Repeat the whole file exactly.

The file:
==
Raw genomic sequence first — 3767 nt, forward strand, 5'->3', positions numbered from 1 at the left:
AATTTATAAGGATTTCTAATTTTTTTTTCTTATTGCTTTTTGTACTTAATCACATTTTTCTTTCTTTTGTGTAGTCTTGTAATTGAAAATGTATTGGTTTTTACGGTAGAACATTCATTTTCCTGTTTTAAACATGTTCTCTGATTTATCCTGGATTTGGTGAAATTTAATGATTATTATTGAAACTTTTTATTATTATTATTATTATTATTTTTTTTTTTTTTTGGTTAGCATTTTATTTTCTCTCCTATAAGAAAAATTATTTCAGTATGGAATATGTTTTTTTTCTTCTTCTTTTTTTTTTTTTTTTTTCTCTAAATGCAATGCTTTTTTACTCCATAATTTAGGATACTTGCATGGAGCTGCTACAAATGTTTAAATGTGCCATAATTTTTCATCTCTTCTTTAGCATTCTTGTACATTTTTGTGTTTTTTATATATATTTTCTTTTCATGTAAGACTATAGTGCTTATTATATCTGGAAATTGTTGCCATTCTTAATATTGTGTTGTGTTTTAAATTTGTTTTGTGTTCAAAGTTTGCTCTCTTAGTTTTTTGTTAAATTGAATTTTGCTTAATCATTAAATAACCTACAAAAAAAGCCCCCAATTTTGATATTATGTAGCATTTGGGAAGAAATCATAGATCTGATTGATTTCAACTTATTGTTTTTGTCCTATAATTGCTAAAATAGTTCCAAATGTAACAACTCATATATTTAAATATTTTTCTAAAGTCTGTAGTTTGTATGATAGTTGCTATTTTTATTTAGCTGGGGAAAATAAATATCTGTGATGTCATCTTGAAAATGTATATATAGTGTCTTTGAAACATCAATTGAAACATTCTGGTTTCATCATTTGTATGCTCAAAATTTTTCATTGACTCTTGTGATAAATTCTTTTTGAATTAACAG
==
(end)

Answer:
Raw genomic sequence first — 3767 nt, forward strand, 5'->3', positions numbered from 1 at the left:
AATTTATAAGGATTTCTAATTTTTTTTTCTTATTGCTTTTTGTACTTAATCACATTTTTCTTTCTTTTGTGTAGTCTTGTAATTGAAAATGTATTGGTTTTTACGGTAGAACATTCATTTTCCTGTTTTAAACATGTTCTCTGATTTATCCTGGATTTGGTGAAATTTAATGATTATTATTGAAACTTTTTATTATTATTATTATTATTATTTTTTTTTTTTTTTGGTTAGCATTTTATTTTCTCTCCTATAAGAAAAATTATTTCAGTATGGAATATGTTTTTTTTCTTCTTCTTTTTTTTTTTTTTTTTTCTCTAAATGCAATGCTTTTTTACTCCATAATTTAGGATACTTGCATGGAGCTGCTACAAATGTTTAAATGTGCCATAATTTTTCATCTCTTCTTTAGCATTCTTGTACATTTTTGTGTTTTTTATATATATTTTCTTTTCATGTAAGACTATAGTGCTTATTATATCTGGAAATTGTTGCCATTCTTAATATTGTGTTGTGTTTTAAATTTGTTTTGTGTTCAAAGTTTGCTCTCTTAGTTTTTTGTTAAATTGAATTTTGCTTAATCATTAAATAACCTACAAAAAAAGCCCCCAATTTTGATATTATGTAGCATTTGGGAAGAAATCATAGATCTGATTGATTTCAACTTATTGTTTTTGTCCTATAATTGCTAAAATAGTTCCAAATGTAACAACTCATATATTTAAATATTTTTCTAAAGTCTGTAGTTTGTATGATAGTTGCTATTTTTATTTAGCTGGGGAAAATAAATATCTGTGATGTCATCTTGAAAATGTATATATAGTGTCTTTGAAACATCAATTGAAACATTCTGGTTTCATCATTTGTATGCTCAAAATTTTTCATTGACTCTTGTGATAAATTCTTTTTGAATTAACAG